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Ryanair strike in Spain: 54 flights cancelled and 300 delayed on Thursday

Fifty-four Ryanair flights to and from Spain were cancelled on Thursday and several hundred others delayed during an ongoing strike by the low-cost airline’s cabin staff.

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Passengers affected by the Ryanair strike wait to change their ticket to be able to travel at the Terminal 2 of El Prat airport in Barcelona on June 30, 2022. (Photo by LLUIS GENE / AFP)

The strike which took place as European schools were breaking up for the summer was the latest stoppage by European airline staff demanding better conditions.

By 8:00 pm (1800 GMT), 54 flights had been cancelled and more than 300 delayed, with the airports in Barcelona and Malaga worst-hit, the USO union said.

Although Ryanair had said all scheduled flights would be operating, the airline “had not called in the full crew” at certain airports.

“The crew members that were not called in have joined the strike while those that were, went to the airports.. but there were not enough of them to operate the flights,” it said.

The strike by Ryanair cabin crew in Spain, where there are some 1,900 employees, is affecting 10 of the airline bases in the country and is due to run until July 2nd.

Earlier, the airline said flight disruption through the strike was “minimal” and only affected three percent of its Spanish flights.

The employees, who are demanding better working conditions, began an initial three-day strike on June 24 during which 129 Spanish flights were cancelled, the union said.

USO union representative Ernesto Iglesias (C) talks to the press during a Ryanair employees strike at Adolfo Suarez Madrid Barajas airport Madrid on June 24, 2022. (Photo by OSCAR DEL POZO / AFP)

Ryanair is the airline that transports the most passengers in the Spanish market, offering more than 650 routes to 27 airports, the company says.

The initial strike in Spain coincided with industrial action by the airline’s staff in Portugal, Belgium, Italy and France demanding respect for labour rights and higher wages.

On Friday, staff with rival low-cost airline EasyJet will also be striking for the first of three weekends in July demanding parity in working conditions in line with other European airlines.

READ ALSO: What are your rights if flights are delayed or cancelled?

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EU delays passport scan system and €7 travel fee until 2023

Two major changes that were due to come into force in 2022 for travellers entering the EU - an enhanced passport scanning system and the introduction of a €7 visa for tourists - have been delayed for a year.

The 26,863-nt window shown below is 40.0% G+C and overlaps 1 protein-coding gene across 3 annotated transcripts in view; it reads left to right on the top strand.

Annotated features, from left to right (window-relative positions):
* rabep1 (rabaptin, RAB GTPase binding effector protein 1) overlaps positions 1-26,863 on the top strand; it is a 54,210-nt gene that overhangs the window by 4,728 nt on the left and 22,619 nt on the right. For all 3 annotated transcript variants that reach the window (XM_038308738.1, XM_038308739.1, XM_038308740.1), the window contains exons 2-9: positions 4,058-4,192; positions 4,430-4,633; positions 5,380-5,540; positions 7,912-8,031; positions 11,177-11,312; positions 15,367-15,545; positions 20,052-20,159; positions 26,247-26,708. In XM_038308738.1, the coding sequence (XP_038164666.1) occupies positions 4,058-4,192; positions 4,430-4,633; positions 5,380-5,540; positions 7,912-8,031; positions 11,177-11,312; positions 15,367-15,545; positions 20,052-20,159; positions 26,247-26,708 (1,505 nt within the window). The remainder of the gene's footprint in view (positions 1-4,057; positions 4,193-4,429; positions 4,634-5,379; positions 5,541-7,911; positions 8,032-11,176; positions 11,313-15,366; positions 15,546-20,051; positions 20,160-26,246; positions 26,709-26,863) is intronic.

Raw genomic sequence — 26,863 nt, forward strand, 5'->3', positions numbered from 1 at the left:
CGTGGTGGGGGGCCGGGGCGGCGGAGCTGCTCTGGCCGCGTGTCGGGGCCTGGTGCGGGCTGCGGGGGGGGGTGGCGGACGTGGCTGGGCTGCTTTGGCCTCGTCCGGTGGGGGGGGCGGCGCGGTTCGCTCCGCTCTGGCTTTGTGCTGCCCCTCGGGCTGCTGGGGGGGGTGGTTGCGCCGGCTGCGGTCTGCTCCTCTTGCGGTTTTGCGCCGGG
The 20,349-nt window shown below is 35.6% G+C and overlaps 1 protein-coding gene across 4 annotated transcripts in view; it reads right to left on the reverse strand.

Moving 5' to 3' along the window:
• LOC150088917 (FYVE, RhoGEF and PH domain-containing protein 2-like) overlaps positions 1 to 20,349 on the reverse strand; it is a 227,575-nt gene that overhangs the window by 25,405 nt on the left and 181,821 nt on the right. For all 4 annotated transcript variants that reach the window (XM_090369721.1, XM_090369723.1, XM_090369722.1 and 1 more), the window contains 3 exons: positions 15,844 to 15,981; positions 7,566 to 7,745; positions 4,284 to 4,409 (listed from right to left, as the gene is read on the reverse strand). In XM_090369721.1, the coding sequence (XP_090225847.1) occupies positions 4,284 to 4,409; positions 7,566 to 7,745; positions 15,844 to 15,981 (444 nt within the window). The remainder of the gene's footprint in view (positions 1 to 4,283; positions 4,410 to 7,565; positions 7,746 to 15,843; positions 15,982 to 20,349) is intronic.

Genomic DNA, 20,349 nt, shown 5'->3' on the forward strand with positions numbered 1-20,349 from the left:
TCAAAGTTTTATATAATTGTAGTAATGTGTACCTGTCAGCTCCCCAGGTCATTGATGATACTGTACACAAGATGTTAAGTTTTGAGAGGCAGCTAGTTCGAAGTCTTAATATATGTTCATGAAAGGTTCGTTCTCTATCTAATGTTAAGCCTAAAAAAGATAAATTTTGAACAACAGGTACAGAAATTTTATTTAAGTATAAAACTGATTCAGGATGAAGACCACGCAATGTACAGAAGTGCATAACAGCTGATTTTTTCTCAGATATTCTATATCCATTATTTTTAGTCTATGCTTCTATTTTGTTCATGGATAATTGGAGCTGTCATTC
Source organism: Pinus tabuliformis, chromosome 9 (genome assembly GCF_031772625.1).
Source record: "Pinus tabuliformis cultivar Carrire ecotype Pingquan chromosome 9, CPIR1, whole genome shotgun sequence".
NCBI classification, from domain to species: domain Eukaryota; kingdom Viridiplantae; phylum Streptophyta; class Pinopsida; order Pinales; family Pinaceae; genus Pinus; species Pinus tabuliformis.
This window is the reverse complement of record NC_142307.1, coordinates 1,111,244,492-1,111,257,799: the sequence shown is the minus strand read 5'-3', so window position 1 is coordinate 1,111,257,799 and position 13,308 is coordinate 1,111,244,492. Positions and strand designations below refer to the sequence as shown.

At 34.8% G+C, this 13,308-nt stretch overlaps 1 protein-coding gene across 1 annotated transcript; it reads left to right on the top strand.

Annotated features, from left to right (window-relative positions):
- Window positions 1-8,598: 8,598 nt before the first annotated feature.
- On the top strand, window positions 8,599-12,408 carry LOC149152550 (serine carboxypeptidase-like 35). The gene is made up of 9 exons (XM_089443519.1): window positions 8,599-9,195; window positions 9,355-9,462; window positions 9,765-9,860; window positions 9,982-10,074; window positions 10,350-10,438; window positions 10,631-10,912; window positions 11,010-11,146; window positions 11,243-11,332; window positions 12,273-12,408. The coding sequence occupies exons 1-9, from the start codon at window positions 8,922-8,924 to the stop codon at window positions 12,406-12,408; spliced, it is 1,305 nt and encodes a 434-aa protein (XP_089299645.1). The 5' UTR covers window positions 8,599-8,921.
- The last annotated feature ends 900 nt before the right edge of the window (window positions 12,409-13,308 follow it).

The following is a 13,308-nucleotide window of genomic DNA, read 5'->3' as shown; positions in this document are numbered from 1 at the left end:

EU delays passport scan system and €7 travel fee until 2023

Although both the EES and ETIAS schemes are still due to be introduced in the European Commission has pushed back the start dates for both until 2023.

It comes amid a chaotic summer for travel in Europe, with airports struggling with staff shortages and strikes while some crossings from the UK to France have been hit by long delays as extra post-Brexit checks are performed during the peak holiday season. 

The two separate changes to travel in the EU and Schengen zone were originally due to come into effect in 2020, but were delayed because of the pandemic. Now the EES system is expected to come into effect in May 2023, while ETIAS will come into effect in November 2023. 

The EES – Entry and Exit System – is essentially enhanced passport scanning at the EU’s borders and means passports will not only be checked for ID and security, but also for entry and exit dates, in effect tightening up enforcement of the ’90 day rule’ that limits the amount of time non-EU citizens can spend in the Bloc without having a visa.

It will not affect non-EU citizens who live in an EU country with a residency permit or visa.

There have been concerns that the longer checks will make transiting the EU’s external borders slower, a particular problem at the UK port of Dover, where the infrastructure is already struggling to cope with enhanced post-Brexit checks of people travelling to France.

You can read a full explanation of EES, what it is and who is affects HERE.

The ETIAS system will apply to all non-EU visitors to an EU country – eg tourists, second-home owners, those making family visits and people doing short-term work.

It will involve visitors registering in advance for a visa and paying a €7 fee. The visa will be valid for three years and can be used for multiple trips – essentially the system is very similar to the ESTA visa required for visitors to the USA. 

Residents of an EU country who have a residency card or visa will not need one.

You can read the full details on ETIAS, how it works and who it affects HERE.

Both systems will apply only to people who do not have citizenship of an EU country – for example Brits, Americans, Australians and Canadians – and will be used only at external EU/Schengen borders, so it won’t be required when travelling between France and Germany, for example. 

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